Hain first from Cerro Gordo County to hold state dairy title
By Jean Caspers-Simmet
Date Modified: 08/13/2012 1:10 PM
CHARLES CITY, Iowa —Heidi Hain, Iowa Alternate Dairy Princess, distributed ribbons during the dairy show at the recent Floyd County Fair in Charles City.
Her whole family was there. Siblings Tony, 13, and Kelly, 15, were showing for FFA. Maggie, 11, and Jesse, 9, and her mom and dad, Jo and Doug, helped with the cattle.
"When someone is showing, the whole family gets involved," Hain said.
The week before the Floyd County Fair, the family showed cattle at the Cerro Gordo County Fair and Hain, 20, ran all the cattle shows. She is summer youth intern for Cerro Gordo County Extension, and she also works at Four Oaks, a residential treatment facility.
As far as Hain can tell, she's the first person from Cerro Gordo County to be either Iowa Dairy Princess or Alternate Princess.
With just four dairy herds in the county, Hain said people don't understand dairy farming.
Hain didn't know there was such a thing as a dairy princess until she attended an Iowa Holstein Association Spring Show in West Union and saw the Iowa Dairy Princess.
"I thought that was pretty sweet, but didn't really think much more about it until the Cerro Gordo Extension County youth coordinator encouraged me to run for dairy princess," she said.
Hain is glad she did.
"There were so many awesome girls," Hain said. "This year I got to be good friends with Jessie Hammerand. She's so helpful. Bev and Kent Lehs and Jill Hefel with Midwest Dairy Association (sponsors of the princess program) have been wonderful."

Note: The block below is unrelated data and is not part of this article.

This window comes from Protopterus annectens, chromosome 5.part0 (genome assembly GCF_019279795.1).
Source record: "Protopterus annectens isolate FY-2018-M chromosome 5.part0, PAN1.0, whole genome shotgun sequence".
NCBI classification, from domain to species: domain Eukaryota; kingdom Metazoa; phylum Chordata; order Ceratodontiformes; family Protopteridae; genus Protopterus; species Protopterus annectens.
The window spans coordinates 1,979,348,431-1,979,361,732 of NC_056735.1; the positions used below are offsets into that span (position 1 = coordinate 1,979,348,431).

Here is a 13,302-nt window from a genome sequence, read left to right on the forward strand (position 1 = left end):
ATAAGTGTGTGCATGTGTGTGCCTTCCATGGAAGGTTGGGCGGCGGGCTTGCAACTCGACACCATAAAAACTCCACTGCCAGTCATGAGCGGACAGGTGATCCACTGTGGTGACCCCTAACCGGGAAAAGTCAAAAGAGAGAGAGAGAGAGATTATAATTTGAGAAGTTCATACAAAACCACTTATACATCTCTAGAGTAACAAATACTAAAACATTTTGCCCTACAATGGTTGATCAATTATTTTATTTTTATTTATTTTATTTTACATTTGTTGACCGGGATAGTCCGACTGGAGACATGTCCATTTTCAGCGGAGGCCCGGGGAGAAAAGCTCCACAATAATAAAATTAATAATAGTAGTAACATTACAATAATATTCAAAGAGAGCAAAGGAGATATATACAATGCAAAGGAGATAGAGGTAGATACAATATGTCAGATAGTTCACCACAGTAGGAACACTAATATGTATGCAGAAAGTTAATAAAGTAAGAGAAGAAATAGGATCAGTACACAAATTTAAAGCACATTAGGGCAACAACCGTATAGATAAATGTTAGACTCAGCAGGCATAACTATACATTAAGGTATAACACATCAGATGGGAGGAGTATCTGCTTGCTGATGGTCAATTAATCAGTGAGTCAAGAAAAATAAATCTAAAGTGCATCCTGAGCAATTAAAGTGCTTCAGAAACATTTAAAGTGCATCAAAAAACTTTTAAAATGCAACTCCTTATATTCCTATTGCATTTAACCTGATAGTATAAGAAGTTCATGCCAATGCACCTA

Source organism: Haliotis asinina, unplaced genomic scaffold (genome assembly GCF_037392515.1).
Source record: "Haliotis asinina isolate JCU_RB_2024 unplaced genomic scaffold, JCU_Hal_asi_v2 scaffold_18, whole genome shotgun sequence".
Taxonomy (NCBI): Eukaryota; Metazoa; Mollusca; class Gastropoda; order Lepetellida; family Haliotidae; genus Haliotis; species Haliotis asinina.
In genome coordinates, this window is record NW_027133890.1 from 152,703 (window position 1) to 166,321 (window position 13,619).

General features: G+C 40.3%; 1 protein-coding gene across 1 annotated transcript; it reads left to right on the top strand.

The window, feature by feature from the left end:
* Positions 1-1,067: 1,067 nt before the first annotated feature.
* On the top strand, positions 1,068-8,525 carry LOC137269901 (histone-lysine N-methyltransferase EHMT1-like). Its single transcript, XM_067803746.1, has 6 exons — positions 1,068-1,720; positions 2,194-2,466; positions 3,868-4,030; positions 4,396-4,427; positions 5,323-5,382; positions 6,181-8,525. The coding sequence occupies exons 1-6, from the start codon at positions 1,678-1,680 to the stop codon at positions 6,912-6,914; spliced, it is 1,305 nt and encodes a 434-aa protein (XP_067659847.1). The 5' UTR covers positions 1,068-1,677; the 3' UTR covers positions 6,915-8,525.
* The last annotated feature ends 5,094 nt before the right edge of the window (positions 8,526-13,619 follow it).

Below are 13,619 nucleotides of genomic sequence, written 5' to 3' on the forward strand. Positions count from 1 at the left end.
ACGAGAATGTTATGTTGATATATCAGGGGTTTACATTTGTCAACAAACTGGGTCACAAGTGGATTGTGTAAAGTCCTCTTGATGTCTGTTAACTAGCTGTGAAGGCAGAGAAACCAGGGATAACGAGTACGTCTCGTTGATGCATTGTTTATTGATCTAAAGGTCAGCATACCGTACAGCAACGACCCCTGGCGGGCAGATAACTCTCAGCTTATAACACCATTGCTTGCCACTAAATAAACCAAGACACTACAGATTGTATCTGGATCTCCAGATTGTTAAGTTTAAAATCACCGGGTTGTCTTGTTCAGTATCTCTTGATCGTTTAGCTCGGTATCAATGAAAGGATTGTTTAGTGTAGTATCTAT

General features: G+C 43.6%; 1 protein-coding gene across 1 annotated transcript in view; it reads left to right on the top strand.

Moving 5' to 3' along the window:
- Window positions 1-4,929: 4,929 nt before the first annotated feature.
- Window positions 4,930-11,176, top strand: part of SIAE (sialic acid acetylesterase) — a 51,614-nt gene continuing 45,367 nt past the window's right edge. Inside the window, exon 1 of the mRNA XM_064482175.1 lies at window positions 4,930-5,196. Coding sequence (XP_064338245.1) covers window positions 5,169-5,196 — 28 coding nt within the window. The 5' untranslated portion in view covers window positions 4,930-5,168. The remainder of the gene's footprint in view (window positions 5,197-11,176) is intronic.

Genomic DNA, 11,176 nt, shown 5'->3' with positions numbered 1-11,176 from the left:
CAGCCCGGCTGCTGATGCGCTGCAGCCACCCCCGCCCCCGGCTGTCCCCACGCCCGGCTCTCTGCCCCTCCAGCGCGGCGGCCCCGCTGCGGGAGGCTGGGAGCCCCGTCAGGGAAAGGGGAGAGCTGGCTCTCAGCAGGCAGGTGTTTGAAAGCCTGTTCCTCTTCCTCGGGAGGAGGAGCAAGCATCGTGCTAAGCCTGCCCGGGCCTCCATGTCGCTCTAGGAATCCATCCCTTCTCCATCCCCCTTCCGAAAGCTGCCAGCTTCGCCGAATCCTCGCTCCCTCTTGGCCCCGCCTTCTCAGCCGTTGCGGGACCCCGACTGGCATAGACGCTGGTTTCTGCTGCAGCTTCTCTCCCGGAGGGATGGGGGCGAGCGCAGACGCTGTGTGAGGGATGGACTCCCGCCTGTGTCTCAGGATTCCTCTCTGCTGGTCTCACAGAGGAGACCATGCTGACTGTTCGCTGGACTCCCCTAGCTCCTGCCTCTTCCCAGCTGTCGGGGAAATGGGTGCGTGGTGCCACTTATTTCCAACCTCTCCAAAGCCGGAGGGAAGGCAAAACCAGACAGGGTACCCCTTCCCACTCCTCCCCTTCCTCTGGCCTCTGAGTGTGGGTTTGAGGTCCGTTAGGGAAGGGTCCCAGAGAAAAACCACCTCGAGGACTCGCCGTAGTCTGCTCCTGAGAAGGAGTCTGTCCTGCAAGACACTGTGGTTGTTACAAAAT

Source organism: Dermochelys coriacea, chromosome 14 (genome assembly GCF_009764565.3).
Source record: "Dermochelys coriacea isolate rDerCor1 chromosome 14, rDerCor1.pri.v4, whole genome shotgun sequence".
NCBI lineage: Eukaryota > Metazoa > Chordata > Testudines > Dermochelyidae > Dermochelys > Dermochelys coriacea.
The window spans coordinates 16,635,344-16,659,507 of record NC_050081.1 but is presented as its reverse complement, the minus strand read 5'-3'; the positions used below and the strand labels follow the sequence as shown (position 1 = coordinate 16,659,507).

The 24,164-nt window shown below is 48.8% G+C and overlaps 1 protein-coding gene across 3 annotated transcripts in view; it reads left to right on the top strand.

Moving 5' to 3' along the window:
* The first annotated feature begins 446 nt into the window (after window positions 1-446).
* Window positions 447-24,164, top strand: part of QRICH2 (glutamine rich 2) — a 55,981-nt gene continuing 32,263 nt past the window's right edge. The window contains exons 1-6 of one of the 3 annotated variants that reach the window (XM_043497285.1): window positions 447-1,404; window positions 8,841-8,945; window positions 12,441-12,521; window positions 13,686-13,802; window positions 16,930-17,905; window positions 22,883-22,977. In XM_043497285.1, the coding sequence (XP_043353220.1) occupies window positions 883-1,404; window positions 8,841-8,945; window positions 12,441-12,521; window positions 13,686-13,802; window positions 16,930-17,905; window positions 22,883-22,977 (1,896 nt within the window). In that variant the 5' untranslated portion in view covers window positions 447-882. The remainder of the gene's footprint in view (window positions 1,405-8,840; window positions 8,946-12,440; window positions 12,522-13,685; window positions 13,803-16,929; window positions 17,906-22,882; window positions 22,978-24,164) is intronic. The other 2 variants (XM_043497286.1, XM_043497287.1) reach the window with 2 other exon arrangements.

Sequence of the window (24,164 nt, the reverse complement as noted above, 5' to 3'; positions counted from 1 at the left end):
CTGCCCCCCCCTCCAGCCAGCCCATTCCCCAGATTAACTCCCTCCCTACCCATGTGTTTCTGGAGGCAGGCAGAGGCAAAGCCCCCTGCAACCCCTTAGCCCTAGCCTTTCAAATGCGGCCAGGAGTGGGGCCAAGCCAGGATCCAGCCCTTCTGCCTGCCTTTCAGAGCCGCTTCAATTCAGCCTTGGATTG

Hain's family milks 40 cows in a double-six herringbone parlor south of Nora Springs. Their dairy herd consists of Milking Shorthorns, Ayrshires, Brown Swiss and Holsteins.
When Hain was in high school, she did calf chores, sometimes by flashlight when she returned home from track meets at 11:30 p.m. Now that she's in college, she helps out where needed.
Hain graduated from Rudd-Rockford-Marble Rock High School and was in 4-H, FFA and nearly every other extracurricular activity available. This spring she graduated from North Iowa Area Community College in Mason City with an associate's degree. Hain will attend Iowa State University this fall and major in ag and life science education with a communications option.
As Iowa Alternate Dairy Princess, Hain has participated in multiple on-farm dairy events and the dairy proclamation signing at the Iowa Capitol. Her first pitch at the I-Cubs game in Des Moines was a strike.
"I almost lost my crown in the process," she said with a grin. "I think what stands out for me at all these events is the facial expressions of the people we were educating about dairy farming. You could see the amazement and awe. Honestly, that is irreplaceable."
Hain counts 2008 Iowa Dairy Princess Katie Steinlage of West Union as a mentor.
"She was the biggest help with princess stuff from telling me what to wear to how to keep the crown on my head," Hain said.
Hain is glad she grew up on a dairy farm.
"My parents taught me that in order to succeed, you have to keep doing it, keep trying, put a lot of your time into it," Hain said. "That carried over into cross country and track."